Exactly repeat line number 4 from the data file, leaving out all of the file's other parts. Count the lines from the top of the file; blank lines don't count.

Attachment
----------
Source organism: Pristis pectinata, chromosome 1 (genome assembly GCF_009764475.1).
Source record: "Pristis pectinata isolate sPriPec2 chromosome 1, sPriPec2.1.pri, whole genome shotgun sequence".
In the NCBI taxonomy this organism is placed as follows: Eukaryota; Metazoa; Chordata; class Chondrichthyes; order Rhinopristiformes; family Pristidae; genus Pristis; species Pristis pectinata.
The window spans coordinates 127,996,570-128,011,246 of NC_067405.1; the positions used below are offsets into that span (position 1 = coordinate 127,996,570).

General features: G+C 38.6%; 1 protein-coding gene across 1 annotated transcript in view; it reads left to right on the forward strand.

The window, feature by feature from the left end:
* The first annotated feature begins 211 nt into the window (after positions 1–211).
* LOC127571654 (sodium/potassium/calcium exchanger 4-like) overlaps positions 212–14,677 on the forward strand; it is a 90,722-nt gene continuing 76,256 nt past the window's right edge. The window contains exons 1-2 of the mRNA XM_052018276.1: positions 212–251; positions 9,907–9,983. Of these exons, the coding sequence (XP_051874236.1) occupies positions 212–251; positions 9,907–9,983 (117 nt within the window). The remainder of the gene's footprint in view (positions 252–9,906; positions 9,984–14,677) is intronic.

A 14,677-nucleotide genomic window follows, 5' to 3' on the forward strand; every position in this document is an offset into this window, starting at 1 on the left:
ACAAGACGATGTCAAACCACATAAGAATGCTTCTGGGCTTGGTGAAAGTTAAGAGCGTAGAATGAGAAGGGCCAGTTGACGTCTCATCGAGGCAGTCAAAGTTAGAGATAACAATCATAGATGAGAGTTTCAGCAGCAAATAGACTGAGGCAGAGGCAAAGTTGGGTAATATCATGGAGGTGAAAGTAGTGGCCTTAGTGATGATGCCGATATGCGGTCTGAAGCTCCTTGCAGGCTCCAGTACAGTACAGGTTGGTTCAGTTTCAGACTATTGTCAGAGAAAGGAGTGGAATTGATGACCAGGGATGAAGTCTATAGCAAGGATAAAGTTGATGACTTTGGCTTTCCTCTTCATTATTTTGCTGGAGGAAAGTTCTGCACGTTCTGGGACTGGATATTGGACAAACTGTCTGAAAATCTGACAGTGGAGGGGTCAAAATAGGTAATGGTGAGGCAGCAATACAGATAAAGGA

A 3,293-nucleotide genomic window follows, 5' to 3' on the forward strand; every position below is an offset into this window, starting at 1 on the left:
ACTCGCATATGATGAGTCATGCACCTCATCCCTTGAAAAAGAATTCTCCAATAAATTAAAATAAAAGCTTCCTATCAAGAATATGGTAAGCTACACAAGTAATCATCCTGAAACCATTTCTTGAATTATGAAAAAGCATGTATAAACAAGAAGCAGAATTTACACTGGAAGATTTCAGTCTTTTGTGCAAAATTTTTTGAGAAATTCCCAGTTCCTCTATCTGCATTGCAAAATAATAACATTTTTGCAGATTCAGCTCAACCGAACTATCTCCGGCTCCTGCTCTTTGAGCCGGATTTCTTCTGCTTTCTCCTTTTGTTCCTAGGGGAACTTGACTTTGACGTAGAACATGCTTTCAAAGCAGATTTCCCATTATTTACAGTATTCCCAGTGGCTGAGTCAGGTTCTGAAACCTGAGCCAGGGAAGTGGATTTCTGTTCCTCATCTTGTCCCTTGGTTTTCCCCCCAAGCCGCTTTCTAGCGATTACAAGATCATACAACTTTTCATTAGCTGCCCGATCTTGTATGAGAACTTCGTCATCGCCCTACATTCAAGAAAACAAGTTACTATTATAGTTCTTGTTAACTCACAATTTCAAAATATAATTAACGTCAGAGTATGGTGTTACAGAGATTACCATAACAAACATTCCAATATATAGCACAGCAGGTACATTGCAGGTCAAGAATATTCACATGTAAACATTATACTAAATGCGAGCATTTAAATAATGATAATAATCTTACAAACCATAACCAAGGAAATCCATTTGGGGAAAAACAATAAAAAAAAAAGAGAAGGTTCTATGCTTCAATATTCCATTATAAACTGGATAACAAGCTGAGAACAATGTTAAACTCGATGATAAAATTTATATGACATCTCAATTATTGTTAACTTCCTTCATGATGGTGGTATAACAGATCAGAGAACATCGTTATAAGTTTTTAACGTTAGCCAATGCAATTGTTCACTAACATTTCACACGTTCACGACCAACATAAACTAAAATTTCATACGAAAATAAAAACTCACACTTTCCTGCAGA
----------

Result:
The window spans coordinates 127,996,570-128,011,246 of NC_067405.1; the positions used below are offsets into that span (position 1 = coordinate 127,996,570).